Tom Anderson, 20/01/2000
The sky above the port was the colour of a web browser, pointed to a dead link. The Vice-Master for the Widdershins Quadrant finished the glass. He steepled his fingers, gazed into the distance, sank deeper into his ornate chair and let out a breath of frustration.
"Your eminence?" inquired his secretary.
The vice-master held his gaze for a second, and then spoke a single word.
"Death planet where the intractable criminals of ten thousand worlds ... ?"
"Etc." he was brusquely interrupted.
"Eminence, i fail to see how a planet dead and dry as dust for more than a century can be a concern to you.", his secretary retorted, confused.
"Then you are a fool.". The vice-master took to pacing the room. "Congregation has finally finished debating our actions there, the actions which left it in that very state, and has found against us; this is just the excuse the southern alliance needs to step in and take Zool from us."
His secretary's eyebrows lifted. "Take Zool? But what possible desire could they have for that worthless orb?"
The vice-master stared into the portrait of his predecessor-but-five at the far end of the chamber and chose his words carefully. "There are reasons for wanting control of Zool; reasons known only to a few, but powerful enough to drive them to desperate lengths to take it."
The secretary's silence communicated his desire to know more.
The vice-master spoke quietly, his gaze never wavering. "Behind these events lies a secret for which the galaxy is not yet ready.".
The secretary considered the import of his master's words. "Then congregation's decision is dire news indeed, eminence. What action must be taken?"
The vice-master was clear. "Politics has failed: enough of the lamb, it's time to show the flag. Dispatch the Warlord."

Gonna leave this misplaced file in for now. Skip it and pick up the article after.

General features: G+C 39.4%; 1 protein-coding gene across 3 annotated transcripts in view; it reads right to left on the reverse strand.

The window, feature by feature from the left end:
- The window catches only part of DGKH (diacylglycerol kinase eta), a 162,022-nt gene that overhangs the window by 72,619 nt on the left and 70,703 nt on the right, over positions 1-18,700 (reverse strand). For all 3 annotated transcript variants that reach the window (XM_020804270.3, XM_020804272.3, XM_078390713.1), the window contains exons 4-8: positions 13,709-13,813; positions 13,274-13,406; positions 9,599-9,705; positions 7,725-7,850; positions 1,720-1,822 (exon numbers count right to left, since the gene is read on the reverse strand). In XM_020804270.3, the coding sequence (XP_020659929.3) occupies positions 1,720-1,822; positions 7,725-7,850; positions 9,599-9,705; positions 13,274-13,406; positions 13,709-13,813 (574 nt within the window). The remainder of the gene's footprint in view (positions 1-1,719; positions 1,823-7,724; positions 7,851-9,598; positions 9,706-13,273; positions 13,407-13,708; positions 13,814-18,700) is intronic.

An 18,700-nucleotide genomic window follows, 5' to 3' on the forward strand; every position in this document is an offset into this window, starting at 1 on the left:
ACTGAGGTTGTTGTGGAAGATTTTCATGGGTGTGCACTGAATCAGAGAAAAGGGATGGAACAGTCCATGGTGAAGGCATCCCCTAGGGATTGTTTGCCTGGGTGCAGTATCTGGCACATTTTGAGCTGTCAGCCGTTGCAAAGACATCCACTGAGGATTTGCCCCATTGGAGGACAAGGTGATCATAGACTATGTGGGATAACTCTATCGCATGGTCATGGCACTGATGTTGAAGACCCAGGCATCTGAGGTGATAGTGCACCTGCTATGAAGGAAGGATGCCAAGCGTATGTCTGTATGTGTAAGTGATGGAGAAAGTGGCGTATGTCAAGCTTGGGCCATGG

Warlord Munitt Arshall's heavily-armed command cruiser circled the planet like a moth circling a lamp; it was not so much their destination as it was their point of reference. Around his cruiser flocked his fleet: twenty warcruisers and a hundred or more lesser ships. The Warlord himself was in conference with his commanders; he addreessed his trusted lieutenant, Bhond.
"As you, know, Jim, we are currently orbiting the planet Zool".
"Death planet ..."; Bhond started to speak, but Munitt-Arshall silenced him with a steely glare and continued.
"A hundred and forty-eight years ago, Zool was incinerated by the atomic weapons of a massed warfleet, all life and structure on its surface utterly obliterated. Its twin moonlets, Huxley and Darwin, were spared that, captured by legions of power-suited stormporters; it is said that their rocket-punts filled the sky like clouds over a Hilary collection."
Arshal's eyes combed the room, crawling over the impassive faces of his other subordinates.
"That fleet, and those porters, were our own forces; the forces of St John's College."
A ripple of disquiet flashed around the room.
"The conflict which culminated in this attack has a long and twisted history. In the beginning, space colonisation was expensive. The costs were great, and the payoff long in coming, but it was an assured investment. Of course, this was anathema to the bankers and stockbrokers of the day, and conventional capital steered well clear of the New Worlds. The investors who were attracted were fantastically wealthy, and thought in timescales of centuries. By 5312, half of known space was owned by St John's, Magdalen, Christ Church and Trinity."
With the background now getting clearer, the Warlord moved on to develop the plot; the conference discussed the options they had for dealing with the Christ Church-Corpus-Brasenose fleet which was conducting unprecedented 'maneuvers' just parseces from the room in which they sat: maneuvers whose intent was clear, and directed towards Zool. The southern alliance had upped the ante, and the St John's fleet was duty-bound to raise again.
A hush descended over congregation, resplendent in their ceremonial leather-elbow-patched jackets. The stately procession began to enter the chamber: led by the Assessor, brought up by the Junior Proctor, with the supreme ruler of the university at its heart: the holder of the twin titles of Vice Chancellor and Senior Proctor, the undisputed master of the dons, the Don King himself.
As the Don King seated himself in his throne, a measure of noise returned to the chamber. Soon, it fell again has he read the judgment that had been pronounced against St John's the previous week, and then rose as debate was joined as to the action which had to be taken.
The decision was comparatively swift. This was a task for the university police.